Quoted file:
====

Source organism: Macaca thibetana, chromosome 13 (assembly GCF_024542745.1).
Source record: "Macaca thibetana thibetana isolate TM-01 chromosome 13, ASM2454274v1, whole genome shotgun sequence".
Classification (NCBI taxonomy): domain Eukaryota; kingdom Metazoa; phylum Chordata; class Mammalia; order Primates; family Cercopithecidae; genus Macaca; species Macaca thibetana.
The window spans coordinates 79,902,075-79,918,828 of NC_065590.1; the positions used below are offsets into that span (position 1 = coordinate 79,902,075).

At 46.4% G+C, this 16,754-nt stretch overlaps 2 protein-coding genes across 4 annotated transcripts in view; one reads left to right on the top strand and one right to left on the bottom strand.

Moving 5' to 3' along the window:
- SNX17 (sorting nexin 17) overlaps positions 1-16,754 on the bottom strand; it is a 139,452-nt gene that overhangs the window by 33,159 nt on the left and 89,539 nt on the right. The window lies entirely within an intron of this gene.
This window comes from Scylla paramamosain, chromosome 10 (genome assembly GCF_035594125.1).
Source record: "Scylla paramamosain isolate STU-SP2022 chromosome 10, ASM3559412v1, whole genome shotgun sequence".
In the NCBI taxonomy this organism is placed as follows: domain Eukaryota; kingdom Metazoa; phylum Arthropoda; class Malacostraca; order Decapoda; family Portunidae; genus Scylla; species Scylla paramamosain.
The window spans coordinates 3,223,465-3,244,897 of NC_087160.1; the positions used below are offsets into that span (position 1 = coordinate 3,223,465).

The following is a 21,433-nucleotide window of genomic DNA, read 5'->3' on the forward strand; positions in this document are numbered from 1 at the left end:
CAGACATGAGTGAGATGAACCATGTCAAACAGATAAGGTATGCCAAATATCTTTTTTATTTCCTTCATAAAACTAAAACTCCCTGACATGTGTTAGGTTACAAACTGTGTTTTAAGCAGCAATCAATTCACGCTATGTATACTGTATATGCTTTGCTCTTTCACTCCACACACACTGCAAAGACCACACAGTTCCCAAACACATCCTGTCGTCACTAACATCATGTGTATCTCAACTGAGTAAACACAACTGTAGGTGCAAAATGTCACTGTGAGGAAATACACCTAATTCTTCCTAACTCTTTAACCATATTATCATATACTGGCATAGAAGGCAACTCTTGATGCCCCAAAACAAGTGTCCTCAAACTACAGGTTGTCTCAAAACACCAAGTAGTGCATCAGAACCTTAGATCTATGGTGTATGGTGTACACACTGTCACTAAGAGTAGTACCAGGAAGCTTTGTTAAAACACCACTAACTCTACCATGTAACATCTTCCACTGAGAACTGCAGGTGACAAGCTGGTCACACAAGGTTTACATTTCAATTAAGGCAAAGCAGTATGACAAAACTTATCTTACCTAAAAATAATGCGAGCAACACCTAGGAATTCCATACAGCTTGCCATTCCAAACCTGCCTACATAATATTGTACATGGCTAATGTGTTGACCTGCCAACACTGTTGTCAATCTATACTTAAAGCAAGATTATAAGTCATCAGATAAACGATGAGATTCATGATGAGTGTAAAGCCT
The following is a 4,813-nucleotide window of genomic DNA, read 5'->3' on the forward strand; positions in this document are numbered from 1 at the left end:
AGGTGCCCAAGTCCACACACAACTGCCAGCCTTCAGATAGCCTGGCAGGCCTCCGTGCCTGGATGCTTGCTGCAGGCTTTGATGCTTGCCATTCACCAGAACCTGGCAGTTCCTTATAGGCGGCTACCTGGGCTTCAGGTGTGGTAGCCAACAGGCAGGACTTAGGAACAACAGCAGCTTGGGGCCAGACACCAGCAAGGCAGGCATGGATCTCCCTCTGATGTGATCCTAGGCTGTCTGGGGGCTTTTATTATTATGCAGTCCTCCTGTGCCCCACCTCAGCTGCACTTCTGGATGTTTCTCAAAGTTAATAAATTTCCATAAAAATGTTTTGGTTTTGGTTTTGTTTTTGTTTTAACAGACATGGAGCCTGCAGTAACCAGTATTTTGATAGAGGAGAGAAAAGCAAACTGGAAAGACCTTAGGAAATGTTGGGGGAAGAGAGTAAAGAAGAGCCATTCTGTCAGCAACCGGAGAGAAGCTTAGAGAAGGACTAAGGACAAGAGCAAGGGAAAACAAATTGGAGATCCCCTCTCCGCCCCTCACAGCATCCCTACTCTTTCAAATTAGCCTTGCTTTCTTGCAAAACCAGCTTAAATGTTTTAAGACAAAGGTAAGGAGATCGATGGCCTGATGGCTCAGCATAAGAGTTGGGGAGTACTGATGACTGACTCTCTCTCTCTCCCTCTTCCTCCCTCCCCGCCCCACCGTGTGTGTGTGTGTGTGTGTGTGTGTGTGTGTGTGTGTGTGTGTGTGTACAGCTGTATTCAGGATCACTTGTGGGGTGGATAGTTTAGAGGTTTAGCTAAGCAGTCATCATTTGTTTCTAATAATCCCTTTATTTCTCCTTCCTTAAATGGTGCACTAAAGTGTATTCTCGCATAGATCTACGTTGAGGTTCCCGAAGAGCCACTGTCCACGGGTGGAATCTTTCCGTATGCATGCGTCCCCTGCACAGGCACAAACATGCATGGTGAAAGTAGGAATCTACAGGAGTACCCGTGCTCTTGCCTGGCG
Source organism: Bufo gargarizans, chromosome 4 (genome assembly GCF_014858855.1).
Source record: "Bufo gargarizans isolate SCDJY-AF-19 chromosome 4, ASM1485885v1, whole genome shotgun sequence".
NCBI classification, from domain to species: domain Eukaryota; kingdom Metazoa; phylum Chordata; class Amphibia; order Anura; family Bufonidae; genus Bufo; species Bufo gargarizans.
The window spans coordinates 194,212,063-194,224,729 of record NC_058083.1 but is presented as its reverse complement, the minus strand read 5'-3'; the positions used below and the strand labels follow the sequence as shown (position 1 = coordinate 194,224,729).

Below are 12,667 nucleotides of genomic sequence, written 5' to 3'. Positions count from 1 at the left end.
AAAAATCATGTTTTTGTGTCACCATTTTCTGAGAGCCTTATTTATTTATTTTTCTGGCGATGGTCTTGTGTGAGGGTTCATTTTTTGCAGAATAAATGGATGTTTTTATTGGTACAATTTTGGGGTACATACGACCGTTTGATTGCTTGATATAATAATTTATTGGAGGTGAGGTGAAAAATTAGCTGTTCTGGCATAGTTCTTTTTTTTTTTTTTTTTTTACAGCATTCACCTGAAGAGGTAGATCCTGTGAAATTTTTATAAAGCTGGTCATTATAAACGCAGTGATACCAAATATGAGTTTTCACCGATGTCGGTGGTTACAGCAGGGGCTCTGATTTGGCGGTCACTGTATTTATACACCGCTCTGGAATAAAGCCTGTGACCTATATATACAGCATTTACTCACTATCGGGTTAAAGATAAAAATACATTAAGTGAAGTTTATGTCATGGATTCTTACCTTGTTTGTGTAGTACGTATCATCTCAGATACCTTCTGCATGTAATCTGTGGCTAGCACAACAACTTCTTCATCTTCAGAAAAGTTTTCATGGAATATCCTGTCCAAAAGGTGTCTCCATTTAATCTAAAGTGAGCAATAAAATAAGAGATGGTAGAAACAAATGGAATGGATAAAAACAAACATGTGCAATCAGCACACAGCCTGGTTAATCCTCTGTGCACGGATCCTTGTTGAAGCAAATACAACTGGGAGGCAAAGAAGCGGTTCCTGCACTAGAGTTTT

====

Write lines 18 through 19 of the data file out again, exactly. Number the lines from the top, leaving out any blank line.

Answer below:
NCBI classification, from domain to species: domain Eukaryota; kingdom Metazoa; phylum Chordata; class Amphibia; order Anura; family Bufonidae; genus Bufo; species Bufo gargarizans.
The window spans coordinates 194,212,063-194,224,729 of record NC_058083.1 but is presented as its reverse complement, the minus strand read 5'-3'; the positions used below and the strand labels follow the sequence as shown (position 1 = coordinate 194,224,729).